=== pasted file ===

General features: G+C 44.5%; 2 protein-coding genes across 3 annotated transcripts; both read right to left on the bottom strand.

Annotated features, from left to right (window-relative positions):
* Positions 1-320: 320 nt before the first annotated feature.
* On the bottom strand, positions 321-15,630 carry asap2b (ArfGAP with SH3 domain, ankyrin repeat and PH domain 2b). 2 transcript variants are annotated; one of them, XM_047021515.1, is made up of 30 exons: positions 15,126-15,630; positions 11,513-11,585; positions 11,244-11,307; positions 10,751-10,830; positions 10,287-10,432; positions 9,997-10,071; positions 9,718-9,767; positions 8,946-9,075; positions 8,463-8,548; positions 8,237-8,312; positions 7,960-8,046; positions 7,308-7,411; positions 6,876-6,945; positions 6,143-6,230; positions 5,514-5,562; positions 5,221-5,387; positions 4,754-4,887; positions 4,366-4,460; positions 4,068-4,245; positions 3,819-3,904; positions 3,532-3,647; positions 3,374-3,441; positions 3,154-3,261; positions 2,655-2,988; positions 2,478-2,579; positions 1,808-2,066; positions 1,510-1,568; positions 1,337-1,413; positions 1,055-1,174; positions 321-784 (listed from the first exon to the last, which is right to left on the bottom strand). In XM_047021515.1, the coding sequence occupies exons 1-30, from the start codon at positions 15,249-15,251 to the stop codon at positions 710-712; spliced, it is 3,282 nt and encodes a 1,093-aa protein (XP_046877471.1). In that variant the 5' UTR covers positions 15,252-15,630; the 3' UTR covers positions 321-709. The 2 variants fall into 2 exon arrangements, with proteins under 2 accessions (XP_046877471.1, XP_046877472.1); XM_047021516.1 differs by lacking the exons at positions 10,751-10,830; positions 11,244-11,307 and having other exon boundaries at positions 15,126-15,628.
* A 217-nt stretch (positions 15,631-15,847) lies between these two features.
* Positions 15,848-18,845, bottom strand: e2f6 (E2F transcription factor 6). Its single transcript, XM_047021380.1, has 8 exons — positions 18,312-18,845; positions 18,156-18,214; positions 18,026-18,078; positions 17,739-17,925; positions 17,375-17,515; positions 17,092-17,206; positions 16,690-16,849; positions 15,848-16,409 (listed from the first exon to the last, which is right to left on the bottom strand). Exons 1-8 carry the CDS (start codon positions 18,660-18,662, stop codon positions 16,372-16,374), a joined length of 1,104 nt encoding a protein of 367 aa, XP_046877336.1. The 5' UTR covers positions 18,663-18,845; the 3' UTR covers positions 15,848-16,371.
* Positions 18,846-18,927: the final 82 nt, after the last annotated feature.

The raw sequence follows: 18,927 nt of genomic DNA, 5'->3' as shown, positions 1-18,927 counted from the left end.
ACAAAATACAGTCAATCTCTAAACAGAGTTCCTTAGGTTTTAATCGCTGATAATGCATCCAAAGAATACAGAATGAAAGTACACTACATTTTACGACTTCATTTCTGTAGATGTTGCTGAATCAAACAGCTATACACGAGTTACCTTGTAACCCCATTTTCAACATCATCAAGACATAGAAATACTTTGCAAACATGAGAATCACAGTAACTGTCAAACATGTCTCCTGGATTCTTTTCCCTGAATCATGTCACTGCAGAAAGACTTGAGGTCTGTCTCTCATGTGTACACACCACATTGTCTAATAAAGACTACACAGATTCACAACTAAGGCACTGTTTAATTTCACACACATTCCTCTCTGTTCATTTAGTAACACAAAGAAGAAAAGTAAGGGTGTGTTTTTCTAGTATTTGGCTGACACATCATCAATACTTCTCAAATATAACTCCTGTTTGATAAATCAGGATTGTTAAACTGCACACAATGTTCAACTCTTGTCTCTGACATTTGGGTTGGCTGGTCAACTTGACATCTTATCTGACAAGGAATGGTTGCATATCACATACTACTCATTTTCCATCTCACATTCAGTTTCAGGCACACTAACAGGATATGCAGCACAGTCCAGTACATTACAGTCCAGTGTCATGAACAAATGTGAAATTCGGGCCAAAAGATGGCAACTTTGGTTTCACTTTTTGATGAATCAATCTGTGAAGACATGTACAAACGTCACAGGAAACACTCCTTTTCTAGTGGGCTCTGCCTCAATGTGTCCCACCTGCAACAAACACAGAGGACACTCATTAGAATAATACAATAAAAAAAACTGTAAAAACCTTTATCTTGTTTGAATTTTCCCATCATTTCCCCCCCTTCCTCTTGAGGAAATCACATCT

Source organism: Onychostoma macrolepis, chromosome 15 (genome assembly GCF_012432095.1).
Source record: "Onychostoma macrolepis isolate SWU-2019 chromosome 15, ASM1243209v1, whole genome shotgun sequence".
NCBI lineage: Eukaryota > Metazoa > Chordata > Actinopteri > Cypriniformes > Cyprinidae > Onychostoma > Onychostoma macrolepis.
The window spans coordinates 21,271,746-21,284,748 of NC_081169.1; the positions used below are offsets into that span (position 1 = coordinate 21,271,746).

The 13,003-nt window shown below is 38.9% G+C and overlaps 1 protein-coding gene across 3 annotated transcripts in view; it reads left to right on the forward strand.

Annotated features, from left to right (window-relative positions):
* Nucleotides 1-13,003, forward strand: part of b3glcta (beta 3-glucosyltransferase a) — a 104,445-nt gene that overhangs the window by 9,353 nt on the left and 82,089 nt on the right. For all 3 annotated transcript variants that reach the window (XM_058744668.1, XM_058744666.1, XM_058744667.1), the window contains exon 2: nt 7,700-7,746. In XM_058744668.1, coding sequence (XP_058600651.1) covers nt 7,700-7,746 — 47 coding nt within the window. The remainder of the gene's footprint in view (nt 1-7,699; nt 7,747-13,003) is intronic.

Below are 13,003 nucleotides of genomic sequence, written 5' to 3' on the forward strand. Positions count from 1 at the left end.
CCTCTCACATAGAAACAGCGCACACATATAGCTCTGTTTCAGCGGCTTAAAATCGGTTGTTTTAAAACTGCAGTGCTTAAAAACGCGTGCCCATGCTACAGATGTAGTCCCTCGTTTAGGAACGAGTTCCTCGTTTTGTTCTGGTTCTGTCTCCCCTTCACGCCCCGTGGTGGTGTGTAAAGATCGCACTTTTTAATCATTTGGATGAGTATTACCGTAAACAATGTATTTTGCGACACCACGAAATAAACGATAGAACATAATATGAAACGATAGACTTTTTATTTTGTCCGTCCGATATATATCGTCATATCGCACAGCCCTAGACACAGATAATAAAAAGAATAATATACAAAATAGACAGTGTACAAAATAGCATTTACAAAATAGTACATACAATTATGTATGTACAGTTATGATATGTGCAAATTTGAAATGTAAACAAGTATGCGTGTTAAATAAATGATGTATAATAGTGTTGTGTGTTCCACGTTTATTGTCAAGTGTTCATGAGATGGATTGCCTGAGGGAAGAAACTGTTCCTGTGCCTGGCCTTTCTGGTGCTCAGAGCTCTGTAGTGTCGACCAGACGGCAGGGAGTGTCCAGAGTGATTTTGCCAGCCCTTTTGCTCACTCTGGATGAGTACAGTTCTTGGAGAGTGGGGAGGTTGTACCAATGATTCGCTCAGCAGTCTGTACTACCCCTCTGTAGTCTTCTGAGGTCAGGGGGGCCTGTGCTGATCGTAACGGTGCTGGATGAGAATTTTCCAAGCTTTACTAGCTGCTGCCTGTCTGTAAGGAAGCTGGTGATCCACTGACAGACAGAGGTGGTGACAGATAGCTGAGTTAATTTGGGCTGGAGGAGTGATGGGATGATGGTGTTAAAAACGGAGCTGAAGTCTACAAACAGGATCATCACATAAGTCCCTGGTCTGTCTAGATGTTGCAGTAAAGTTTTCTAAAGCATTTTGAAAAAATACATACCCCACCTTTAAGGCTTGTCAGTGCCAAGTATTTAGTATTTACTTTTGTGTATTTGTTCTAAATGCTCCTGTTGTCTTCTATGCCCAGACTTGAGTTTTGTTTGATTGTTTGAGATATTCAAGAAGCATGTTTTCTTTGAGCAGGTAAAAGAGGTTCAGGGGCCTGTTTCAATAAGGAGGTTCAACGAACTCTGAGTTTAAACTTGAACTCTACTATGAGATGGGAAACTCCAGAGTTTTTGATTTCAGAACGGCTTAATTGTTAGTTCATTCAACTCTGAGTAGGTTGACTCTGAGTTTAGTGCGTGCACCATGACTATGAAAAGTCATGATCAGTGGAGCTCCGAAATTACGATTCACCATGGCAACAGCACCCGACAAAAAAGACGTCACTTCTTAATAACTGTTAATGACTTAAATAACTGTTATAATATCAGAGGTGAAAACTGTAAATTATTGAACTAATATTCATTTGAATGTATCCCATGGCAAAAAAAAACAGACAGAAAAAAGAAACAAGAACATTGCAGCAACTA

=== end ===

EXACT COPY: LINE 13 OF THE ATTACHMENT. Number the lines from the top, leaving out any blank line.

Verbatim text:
The window spans coordinates 21,271,746-21,284,748 of NC_081169.1; the positions used below are offsets into that span (position 1 = coordinate 21,271,746).